T-Mobile told the FCC this week that it should be able to complete the post-broadcast incentive auction repack in the 39 months the FCC has allotted and under—though not much—the $1.75 billion cap on repack relocation expenses.
T-Mobile plans to bid in the auction, so it is looking to get access to that spectrum as soon as possible after the auction. Wireless companies as a group have, understandably, urged the FCC to keep to the 39-month timetable for the spectrum handoff to winning wireless spectrum bidders.
The National Association of Broadcasters has used a study by Digital Tech Consulting (DTC) to argue that the 39-month timetable may need to be pushed and the $1.75 billion likely won't be enough. It says the FCC should not set a hard deadline before it knows how many stations will need to be moved, which won't be known until after the reverse auction.
Submitting its own study to the FCC this week, T-Mobile begged to differ, saying the NAB report was flawed "because it overstated demand and understated supply."
T-Mobile said its study was conducted in partnership with Jack Boone of Broadcast Tower Technologies, Inc. (BTTi) and William Hammett and Rajat Mathur of Hammett & Edison (H&E), and was based on "detailed station records for every television license in the country," as well as FCC auction simulations, "phone interviews with broadcast construction industry professionals, research of publicly available sources and BTTi’s and H&E’s decades experience and expertise in broadcast engineering..."
The telco said the collective conclusion they came to was that the supply of "transition resources"—tower crews, equipment—was sufficient to meet the demands of "every broadcast television station in the United States that will need equipment and services to relocate following the incentive auction."
T-Mobile outlined seven reasons it has concluded the repack of TV stations after the forward auction can be done on time and at, or under, budget.
1. "Not All Stations Will Need New Antennas. Broadcasters will not need new antennas in many circumstances because they often share antennas, and some antennas can be used on multiple channels.
2. "Not All Towers Will Require Modifications. Using the FCC’s conservative 2014 repacking simulations, we found that, on average, only 845 unique antenna structures will be involved in the repacking process. This estimate is lower than DTC’s finding because it takes into account the number of antennas that will not need to be replaced.
3. "Television Antenna Supply Will Be Sufficient. Contrary to DTC’s assertions, more than two manufacturers are capable of providing and, in fact, do provide antennas to broadcast stations.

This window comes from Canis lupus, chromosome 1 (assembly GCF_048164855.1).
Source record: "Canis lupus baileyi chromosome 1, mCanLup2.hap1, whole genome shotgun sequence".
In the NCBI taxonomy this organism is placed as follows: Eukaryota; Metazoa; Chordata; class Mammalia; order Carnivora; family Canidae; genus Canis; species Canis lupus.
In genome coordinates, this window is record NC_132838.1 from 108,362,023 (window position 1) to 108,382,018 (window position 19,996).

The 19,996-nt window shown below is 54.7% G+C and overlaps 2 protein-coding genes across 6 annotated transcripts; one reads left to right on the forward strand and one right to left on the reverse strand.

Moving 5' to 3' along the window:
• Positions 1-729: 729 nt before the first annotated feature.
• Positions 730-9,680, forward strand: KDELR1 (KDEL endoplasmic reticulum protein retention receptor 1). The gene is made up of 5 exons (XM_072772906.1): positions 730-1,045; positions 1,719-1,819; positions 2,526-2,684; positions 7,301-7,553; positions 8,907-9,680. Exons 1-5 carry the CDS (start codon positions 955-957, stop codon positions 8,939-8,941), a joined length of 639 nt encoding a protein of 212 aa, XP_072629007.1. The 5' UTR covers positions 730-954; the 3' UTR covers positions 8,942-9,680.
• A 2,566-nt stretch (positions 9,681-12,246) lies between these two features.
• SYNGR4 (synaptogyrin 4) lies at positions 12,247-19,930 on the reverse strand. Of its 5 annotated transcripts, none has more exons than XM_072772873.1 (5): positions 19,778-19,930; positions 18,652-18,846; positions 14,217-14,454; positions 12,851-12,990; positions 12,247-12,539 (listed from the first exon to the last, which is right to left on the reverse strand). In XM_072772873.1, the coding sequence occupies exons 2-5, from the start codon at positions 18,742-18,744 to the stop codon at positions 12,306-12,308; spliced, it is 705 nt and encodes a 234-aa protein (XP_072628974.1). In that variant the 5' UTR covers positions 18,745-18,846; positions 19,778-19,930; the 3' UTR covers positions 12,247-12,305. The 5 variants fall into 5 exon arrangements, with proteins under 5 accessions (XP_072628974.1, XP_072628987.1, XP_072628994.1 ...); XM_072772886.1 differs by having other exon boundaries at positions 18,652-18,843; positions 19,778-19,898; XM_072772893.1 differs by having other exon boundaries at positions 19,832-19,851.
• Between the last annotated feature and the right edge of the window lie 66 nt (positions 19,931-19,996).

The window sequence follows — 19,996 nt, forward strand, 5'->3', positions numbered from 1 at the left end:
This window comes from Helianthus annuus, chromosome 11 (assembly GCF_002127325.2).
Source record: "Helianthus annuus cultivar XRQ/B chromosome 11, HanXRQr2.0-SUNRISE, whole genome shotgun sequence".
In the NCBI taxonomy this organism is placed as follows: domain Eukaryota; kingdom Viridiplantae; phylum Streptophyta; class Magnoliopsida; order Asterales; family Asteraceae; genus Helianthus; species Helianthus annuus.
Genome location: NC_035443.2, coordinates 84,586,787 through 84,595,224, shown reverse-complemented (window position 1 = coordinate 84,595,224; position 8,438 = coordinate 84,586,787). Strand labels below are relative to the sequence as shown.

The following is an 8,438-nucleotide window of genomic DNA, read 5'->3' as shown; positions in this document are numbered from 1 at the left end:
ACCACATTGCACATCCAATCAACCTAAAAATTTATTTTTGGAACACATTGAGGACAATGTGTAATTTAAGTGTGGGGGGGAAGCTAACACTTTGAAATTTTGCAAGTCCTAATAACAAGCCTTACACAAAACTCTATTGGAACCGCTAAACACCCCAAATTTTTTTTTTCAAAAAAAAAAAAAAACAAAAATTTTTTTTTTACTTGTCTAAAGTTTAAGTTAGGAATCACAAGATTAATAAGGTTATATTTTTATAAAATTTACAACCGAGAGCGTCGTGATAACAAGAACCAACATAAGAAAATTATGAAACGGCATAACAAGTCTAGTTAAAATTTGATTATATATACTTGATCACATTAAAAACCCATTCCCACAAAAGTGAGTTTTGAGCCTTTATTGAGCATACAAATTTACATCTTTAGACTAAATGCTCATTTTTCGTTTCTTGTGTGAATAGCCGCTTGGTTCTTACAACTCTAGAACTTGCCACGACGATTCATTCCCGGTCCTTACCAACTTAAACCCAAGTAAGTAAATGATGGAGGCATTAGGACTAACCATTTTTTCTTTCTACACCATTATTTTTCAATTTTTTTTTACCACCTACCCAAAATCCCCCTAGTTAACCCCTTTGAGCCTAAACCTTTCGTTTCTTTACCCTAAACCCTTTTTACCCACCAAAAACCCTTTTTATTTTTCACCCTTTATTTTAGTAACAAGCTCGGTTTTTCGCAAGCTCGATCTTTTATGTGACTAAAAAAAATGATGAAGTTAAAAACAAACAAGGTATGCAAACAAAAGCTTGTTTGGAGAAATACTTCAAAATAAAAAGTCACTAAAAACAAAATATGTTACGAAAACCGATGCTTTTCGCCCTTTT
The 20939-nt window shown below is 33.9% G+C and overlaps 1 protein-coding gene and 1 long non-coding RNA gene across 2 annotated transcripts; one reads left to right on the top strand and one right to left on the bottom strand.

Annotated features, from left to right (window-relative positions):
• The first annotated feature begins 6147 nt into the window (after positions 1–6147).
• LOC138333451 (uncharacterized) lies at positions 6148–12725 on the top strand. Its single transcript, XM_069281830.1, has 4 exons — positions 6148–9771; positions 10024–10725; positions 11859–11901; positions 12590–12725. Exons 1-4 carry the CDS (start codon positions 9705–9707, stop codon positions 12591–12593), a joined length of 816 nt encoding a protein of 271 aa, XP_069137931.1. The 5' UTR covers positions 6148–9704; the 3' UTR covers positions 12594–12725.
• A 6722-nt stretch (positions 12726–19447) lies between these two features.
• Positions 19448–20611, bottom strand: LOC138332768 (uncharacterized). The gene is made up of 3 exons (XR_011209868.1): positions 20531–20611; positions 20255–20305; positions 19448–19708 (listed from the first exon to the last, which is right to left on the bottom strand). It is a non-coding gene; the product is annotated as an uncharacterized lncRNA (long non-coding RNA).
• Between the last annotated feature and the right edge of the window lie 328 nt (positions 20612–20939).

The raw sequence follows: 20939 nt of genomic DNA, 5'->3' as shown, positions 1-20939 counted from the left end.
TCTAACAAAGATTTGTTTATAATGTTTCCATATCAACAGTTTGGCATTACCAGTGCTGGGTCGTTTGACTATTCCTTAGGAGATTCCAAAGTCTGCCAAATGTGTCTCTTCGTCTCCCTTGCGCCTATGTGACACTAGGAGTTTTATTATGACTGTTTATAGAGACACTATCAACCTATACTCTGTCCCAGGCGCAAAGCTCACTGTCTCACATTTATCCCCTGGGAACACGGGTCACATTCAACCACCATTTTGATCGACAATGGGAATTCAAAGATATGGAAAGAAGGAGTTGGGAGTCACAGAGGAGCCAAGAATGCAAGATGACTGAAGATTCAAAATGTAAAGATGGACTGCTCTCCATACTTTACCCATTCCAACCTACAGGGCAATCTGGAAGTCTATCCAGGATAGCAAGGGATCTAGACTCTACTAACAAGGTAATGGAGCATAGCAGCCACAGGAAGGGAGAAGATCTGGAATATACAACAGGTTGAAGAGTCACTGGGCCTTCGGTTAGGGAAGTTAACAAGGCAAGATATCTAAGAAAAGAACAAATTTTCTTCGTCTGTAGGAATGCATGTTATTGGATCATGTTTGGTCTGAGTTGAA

4. "Ample Radiofrequency ('RF') Consulting Engineers Are Available. We have identified 18 additional RF consulting engineers than DTC included in its analysis. An accurate tally of RF consulting engineers demonstrates sufficient capacity to assist with between 370 and 475 construction permit applications per month.
5. "More Than Enough Tower Structural Engineers Are Available to Meet Anticipated Demand. We have identified 19 structural engineering firms capable of conducting work on tall towers, which we define as towers more than 1,000 feet tall (305 meters).
6. "At Least 41 Tower Crews Are Available Today to Work on Tall Towers. We identified 41 tower crews [DTC had said 16] operating today that are capable of working on 1,000 feet tall towers. Even if one were to accept DTC’s assumption that one crew can complete only eight or nine antenna change projects per year and its assumption that these projects could not begin until six months into the repacking process, today’s workforce could complete at least 900 station relocations during the remaining 33 months of the transition.
7. "The Repacking Process Will Likely Cost Less than $1.75 Billion...DTC’s estimate that the cost of the repack could exceed $2.9 billion is overstated. Simply using a realistic number of stations that require repacking and identifying cost estimates based on broadcasters’ actual equipment would yield cost savings of as much as $1 billion or more. [It would need the 'or more' since that only takes it down to $1.9 billion]. Additional savings are possible and provide us with confidence that the congressionally mandated budget of $1.75 billion is realistic, if not generous, for the actual task at hand."
The incentive auction begins March 29, but that is simply the date by which broadcasters have to declare they are bidding and what options they will accept—giving up spectrum and getting out of the business, giving up spectrum and sharing channels, or moving to a different channel if that is an option.
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